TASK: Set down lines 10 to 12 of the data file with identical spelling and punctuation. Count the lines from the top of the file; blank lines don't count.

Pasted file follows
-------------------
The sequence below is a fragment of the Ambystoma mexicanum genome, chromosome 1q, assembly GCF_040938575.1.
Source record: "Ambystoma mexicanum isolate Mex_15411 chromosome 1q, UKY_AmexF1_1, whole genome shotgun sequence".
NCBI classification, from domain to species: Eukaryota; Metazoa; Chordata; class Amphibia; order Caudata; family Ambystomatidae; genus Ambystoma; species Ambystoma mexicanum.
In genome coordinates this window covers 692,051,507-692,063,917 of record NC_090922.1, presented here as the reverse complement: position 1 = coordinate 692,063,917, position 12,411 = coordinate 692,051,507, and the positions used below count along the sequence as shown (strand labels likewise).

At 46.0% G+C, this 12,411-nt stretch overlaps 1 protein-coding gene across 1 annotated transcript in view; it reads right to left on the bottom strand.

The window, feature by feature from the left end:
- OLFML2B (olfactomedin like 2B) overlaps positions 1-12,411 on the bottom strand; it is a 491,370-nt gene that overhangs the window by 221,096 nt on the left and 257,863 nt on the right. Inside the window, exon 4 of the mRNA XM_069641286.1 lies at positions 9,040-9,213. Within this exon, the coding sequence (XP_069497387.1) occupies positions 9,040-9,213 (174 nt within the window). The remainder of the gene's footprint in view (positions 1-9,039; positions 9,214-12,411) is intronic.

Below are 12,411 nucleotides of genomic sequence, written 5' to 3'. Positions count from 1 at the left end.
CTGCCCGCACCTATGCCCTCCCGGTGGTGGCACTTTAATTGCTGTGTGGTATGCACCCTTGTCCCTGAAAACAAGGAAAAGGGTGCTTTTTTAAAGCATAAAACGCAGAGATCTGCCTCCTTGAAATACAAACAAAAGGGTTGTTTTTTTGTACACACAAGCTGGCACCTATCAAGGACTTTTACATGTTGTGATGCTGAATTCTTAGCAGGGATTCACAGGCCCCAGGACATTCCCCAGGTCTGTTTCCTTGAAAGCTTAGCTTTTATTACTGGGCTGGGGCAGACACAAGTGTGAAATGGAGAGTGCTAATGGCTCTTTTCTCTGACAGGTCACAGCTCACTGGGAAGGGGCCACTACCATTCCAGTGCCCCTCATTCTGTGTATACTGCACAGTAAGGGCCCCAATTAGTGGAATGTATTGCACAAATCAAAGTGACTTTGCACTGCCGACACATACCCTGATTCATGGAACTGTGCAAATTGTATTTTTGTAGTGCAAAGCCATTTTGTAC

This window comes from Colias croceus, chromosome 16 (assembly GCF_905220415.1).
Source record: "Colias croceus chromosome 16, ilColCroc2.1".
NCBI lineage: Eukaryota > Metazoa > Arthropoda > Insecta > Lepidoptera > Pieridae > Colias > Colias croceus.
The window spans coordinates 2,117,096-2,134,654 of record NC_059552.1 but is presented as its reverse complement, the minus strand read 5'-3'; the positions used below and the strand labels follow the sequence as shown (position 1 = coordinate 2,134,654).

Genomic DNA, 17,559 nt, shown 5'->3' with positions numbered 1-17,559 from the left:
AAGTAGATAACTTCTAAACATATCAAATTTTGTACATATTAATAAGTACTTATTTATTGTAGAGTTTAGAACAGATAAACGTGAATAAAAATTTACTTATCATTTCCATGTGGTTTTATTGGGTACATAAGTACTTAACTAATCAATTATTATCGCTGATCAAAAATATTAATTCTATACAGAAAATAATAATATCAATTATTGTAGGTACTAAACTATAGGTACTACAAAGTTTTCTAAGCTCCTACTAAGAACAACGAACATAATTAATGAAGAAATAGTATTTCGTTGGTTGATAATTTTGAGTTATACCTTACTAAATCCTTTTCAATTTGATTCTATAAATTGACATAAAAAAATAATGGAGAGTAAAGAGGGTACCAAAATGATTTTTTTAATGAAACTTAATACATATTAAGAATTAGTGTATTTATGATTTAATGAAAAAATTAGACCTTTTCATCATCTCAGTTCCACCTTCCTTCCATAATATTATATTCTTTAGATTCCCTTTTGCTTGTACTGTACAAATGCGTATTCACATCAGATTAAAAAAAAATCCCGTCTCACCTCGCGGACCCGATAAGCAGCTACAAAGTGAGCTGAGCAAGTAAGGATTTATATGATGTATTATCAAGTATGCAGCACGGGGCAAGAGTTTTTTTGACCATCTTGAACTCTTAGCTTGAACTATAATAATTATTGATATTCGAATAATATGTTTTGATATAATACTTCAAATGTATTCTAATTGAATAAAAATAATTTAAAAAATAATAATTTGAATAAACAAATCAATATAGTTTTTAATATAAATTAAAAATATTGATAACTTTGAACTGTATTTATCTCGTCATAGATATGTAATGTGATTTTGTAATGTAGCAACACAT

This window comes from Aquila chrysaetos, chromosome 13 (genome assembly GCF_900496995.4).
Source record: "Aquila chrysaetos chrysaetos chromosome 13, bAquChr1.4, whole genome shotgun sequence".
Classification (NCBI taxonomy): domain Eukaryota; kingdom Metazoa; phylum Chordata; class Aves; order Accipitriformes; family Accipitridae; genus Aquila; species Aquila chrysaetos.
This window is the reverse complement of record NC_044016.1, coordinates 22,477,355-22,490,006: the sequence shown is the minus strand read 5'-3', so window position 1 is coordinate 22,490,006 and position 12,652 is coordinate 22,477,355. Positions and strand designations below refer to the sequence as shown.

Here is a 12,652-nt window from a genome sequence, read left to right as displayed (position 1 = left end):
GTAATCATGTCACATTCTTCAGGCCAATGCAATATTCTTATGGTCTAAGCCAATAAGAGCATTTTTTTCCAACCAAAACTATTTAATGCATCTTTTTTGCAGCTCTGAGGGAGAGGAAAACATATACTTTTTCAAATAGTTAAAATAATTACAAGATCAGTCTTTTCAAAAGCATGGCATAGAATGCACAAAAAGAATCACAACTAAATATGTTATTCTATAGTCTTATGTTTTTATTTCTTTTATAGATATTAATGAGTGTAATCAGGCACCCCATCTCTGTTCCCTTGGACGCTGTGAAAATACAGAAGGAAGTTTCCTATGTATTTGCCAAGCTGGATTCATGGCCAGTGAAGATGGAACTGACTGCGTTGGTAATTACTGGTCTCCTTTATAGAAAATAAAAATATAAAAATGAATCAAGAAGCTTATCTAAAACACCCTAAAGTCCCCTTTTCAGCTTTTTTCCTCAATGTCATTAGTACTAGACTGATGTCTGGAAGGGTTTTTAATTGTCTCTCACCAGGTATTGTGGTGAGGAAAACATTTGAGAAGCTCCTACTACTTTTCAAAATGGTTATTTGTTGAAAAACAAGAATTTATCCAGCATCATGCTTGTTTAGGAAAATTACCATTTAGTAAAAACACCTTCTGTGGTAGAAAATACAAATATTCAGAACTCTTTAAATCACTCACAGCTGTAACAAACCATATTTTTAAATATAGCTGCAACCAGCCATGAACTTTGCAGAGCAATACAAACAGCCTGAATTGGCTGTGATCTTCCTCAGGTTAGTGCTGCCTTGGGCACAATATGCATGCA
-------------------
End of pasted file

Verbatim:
This window comes from Colias croceus, chromosome 16 (assembly GCF_905220415.1).
Source record: "Colias croceus chromosome 16, ilColCroc2.1".
NCBI lineage: Eukaryota > Metazoa > Arthropoda > Insecta > Lepidoptera > Pieridae > Colias > Colias croceus.